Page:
In response to a legislative committee decision in confirmation of its recent support of a bill allowing abortion in case of rape or fetal deformity, thousands of pro- and anti-abortion demonstrators squared off outside Congress on Tuesday in Peru.
The panel voted October 7 to send the bill to Congress for debate, but strong opposition by the Roman Catholic Church and Defense Minister Rafael Rey, who says he will resign if the bill is approved, prompted a "technical" review of the measure.
The bill would expand a 1924 law, which allows abortion only when the expectant mother's health or life are in jeopardy, to include rape and fetal deformity.
Spearheaded by Peruvian Cardinal Juan Luis Cipriani, who calls the measure a "death penalty" for the innocent, the church has openly lobbied lawmakers to drop the proposed legislation.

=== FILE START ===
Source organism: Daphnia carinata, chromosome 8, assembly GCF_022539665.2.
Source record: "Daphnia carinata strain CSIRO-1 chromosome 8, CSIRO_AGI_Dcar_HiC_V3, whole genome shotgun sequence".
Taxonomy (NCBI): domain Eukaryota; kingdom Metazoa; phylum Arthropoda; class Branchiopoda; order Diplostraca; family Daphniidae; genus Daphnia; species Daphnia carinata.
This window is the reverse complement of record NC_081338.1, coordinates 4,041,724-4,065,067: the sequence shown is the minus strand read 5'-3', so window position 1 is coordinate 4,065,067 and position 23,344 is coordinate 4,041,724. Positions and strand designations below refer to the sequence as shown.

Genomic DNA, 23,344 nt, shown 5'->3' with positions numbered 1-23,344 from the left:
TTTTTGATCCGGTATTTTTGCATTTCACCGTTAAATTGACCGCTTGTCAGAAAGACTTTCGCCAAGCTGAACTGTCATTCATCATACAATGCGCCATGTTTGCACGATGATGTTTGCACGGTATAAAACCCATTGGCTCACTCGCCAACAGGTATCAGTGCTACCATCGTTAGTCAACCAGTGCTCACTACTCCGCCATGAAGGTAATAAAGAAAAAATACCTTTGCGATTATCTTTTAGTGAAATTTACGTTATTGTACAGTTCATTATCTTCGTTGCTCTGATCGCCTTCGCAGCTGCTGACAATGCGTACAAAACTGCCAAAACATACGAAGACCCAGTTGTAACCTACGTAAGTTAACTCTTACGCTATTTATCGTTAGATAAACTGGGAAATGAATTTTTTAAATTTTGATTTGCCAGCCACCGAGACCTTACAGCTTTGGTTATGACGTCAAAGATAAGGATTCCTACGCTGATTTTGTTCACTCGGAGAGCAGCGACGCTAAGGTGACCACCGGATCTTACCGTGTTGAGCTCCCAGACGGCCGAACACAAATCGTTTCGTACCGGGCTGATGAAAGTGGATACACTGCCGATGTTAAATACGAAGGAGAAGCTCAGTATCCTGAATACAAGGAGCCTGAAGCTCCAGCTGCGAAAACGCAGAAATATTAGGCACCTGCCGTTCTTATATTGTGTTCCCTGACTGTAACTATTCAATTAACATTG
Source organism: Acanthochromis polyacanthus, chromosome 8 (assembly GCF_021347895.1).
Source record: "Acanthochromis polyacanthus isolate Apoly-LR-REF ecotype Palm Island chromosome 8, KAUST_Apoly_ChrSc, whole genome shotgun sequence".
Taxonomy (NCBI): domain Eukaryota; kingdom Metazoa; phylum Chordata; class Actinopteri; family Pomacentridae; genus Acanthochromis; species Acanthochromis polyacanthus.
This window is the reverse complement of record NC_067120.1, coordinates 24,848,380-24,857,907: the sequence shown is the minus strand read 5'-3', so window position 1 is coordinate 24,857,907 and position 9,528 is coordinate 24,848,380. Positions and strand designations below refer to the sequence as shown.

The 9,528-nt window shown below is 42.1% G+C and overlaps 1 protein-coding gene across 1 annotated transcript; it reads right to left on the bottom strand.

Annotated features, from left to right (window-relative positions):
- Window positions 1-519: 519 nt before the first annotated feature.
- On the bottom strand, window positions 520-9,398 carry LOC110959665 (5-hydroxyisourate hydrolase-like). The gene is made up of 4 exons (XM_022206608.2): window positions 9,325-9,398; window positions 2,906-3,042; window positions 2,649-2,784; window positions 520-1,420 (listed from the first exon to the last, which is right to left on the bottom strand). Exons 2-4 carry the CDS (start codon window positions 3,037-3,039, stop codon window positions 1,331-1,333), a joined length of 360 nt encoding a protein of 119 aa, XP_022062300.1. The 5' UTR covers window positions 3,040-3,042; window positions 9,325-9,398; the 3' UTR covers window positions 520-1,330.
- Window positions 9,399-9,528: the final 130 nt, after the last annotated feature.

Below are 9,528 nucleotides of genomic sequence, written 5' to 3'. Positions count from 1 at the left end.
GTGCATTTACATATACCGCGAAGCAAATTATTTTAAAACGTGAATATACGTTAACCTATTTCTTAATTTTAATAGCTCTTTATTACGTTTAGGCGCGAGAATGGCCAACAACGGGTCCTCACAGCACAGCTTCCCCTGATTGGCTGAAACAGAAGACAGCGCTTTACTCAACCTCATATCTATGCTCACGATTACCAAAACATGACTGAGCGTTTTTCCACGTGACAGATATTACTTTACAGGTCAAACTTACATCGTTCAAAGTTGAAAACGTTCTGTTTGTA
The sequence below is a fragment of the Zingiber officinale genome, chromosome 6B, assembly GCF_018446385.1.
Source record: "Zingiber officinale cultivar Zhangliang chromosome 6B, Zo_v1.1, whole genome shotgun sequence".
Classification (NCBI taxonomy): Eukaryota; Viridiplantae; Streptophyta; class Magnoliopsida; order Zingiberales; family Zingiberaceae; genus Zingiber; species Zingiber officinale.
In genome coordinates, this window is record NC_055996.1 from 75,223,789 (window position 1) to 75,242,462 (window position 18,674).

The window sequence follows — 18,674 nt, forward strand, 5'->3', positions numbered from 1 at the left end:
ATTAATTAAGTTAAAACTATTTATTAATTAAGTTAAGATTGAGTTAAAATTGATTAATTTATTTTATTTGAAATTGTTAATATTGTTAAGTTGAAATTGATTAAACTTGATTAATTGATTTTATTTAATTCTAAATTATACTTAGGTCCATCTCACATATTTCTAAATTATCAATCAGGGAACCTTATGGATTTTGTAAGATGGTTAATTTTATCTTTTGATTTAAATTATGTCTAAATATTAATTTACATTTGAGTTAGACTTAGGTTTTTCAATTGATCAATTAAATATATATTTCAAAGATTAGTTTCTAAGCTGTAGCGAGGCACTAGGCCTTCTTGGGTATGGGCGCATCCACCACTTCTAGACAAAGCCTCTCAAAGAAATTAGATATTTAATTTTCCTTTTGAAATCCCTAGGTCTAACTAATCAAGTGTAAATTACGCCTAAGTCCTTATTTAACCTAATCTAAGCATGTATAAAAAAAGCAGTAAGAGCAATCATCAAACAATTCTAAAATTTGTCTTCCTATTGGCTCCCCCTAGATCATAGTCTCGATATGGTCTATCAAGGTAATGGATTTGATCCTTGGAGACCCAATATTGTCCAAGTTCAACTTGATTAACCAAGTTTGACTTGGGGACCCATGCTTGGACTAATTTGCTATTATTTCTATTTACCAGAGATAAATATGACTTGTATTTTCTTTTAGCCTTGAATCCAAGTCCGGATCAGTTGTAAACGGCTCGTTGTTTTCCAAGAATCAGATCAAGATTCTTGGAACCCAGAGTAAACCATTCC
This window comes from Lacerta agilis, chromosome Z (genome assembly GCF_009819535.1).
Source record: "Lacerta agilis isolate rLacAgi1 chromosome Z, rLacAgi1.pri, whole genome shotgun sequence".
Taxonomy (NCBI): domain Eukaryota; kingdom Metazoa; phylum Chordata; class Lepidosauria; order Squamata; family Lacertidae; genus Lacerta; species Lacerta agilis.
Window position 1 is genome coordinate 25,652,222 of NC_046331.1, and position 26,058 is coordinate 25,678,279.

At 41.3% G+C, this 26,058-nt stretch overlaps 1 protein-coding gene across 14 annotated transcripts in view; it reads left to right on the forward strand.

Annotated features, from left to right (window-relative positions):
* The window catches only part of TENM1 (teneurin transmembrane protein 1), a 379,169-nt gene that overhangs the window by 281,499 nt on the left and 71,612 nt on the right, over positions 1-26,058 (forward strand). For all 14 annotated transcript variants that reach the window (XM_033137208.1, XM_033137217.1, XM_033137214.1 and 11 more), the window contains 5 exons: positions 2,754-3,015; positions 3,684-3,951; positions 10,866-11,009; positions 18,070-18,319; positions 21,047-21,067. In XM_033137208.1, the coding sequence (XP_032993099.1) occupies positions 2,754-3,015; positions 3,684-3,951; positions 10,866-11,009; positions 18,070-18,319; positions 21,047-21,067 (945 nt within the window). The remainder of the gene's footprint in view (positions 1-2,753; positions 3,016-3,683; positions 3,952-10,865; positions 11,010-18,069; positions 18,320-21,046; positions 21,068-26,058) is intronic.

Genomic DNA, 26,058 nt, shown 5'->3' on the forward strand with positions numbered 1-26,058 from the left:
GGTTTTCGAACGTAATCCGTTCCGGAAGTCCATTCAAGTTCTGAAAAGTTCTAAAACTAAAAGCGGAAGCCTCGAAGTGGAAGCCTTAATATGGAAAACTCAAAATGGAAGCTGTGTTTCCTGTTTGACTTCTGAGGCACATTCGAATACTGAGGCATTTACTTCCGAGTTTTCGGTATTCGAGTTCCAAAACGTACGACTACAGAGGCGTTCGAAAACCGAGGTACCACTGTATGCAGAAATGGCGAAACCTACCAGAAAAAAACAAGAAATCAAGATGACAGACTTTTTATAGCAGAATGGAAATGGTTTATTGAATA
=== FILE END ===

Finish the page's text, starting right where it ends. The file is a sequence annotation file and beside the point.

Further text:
As the congressional panel deliberated, thousands of people, including priests, nuns and schoolchildren on both sides of the abortion issue squared off outside the congressional building, shouting insults, slogans and waving scores of banners.
"Get your rosary out of my ovaries," one group of women was heard shouting at a group of nuns who were praying in the street.
With the panel's approval, the abortion bill now heads for debate in Congress at a date yet to be determined.
If the abortion bill is passed, Peru would join a small group of Latin American nations that allow abortion only in cases of rape or to save the life of the expectant mother.
An Ipsos-Apoyo poll released Sunday found a slight majority of Peru's population of 29 million are against the abortion bill.
Women's groups said some 376,000 illegal abortions are performed in Peru each year, and that 22 percent of women in Lima are sexual abuse victims.